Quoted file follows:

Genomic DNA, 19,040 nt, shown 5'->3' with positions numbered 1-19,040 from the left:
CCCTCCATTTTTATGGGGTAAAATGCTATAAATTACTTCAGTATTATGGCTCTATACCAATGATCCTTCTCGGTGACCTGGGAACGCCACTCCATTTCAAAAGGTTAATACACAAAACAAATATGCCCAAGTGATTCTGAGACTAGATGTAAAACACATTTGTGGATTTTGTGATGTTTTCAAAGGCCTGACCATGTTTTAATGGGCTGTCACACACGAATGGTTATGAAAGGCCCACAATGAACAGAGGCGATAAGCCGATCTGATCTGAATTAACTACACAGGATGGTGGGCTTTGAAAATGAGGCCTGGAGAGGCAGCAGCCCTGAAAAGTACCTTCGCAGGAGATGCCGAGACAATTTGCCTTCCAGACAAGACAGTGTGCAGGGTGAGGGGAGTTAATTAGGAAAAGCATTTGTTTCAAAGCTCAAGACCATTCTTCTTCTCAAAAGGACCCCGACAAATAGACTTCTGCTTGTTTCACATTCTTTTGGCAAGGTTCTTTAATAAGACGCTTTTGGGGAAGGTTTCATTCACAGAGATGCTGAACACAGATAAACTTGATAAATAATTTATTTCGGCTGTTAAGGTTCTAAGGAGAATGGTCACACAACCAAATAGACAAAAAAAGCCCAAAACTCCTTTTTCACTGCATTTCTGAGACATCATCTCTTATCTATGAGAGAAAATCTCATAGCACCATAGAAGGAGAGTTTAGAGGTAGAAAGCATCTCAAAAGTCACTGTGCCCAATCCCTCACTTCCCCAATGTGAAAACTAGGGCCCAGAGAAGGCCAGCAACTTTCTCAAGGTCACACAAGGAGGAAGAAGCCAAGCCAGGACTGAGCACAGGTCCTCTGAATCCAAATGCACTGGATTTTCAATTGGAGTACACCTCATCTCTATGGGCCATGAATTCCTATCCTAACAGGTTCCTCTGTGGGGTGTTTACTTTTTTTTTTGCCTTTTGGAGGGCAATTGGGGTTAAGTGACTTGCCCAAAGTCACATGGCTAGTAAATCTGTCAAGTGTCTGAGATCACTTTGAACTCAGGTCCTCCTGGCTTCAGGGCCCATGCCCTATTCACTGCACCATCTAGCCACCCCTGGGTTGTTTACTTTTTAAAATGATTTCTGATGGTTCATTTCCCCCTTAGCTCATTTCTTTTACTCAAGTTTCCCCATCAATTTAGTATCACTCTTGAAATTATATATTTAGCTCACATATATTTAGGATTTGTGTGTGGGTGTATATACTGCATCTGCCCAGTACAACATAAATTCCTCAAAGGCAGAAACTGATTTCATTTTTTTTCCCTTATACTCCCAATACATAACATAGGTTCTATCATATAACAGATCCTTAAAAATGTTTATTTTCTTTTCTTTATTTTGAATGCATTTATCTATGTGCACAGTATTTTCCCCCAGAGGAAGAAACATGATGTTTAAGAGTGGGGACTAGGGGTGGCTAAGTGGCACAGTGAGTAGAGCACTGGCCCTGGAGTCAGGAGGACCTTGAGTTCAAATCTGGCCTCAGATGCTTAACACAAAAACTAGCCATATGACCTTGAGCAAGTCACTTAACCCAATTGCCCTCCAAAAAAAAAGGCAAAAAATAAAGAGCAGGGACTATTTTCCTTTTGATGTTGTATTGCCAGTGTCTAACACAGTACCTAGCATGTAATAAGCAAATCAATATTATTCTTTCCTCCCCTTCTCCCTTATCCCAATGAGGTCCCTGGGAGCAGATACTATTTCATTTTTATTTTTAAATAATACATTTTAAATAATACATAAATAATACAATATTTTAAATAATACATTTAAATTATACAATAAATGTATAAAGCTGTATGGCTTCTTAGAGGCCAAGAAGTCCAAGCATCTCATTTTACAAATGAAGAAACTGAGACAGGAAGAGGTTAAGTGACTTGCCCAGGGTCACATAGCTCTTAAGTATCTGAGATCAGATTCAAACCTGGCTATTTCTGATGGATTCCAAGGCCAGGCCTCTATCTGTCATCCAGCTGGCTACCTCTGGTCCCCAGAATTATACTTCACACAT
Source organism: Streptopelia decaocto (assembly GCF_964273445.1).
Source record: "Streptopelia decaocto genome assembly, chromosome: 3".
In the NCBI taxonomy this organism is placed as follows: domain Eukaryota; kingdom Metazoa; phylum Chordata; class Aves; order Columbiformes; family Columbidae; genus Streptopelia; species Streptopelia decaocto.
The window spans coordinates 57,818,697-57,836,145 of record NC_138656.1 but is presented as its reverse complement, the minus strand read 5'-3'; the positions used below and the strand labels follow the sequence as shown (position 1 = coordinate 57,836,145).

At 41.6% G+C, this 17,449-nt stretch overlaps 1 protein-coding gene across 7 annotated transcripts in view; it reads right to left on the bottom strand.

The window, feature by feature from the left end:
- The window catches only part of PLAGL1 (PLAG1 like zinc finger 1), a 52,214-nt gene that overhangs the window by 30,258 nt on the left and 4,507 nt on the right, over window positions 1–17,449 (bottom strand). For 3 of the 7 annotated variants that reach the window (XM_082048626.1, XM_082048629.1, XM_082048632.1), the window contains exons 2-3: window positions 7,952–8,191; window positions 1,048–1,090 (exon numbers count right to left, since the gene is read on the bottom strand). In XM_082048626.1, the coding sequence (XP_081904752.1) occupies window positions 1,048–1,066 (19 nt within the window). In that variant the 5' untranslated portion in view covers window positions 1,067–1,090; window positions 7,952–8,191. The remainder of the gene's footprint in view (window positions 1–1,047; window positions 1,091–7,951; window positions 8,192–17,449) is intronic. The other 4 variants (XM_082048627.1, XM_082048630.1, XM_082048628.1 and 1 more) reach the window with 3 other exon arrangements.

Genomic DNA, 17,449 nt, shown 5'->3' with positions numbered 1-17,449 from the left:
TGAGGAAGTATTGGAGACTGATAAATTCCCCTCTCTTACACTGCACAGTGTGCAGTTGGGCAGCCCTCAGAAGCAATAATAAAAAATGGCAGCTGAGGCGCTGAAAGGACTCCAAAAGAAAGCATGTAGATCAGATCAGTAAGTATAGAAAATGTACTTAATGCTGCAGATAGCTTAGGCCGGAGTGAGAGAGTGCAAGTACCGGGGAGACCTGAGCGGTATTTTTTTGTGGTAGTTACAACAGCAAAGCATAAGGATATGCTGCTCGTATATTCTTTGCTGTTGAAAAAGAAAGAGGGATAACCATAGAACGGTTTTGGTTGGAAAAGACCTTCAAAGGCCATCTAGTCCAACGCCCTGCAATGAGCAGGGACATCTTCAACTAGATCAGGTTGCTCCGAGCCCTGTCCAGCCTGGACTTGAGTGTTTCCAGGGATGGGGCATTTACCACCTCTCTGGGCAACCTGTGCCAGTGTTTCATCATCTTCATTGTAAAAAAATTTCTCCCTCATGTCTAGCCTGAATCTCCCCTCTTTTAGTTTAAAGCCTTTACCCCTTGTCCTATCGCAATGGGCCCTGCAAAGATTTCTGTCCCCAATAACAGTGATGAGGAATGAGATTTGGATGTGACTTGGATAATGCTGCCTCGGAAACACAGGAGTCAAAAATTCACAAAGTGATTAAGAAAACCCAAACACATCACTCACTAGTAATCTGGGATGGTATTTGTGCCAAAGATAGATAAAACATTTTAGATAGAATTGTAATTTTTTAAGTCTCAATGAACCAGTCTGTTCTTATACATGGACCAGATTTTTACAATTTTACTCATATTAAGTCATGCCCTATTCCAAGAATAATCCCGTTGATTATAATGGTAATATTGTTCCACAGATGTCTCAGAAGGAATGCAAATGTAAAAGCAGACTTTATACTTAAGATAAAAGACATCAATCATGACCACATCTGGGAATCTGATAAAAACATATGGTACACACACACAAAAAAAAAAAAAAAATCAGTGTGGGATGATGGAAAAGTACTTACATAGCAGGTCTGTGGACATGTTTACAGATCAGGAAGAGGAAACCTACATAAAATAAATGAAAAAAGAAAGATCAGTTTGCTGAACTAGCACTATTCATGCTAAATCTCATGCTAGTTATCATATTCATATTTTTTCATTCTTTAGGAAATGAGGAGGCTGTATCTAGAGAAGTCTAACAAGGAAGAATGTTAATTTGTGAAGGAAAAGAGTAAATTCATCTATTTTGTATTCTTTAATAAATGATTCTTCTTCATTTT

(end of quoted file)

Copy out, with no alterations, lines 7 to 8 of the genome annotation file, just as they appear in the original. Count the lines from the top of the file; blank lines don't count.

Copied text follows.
At 41.6% G+C, this 17,449-nt stretch overlaps 1 protein-coding gene across 7 annotated transcripts in view; it reads right to left on the bottom strand.

The window, feature by feature from the left end: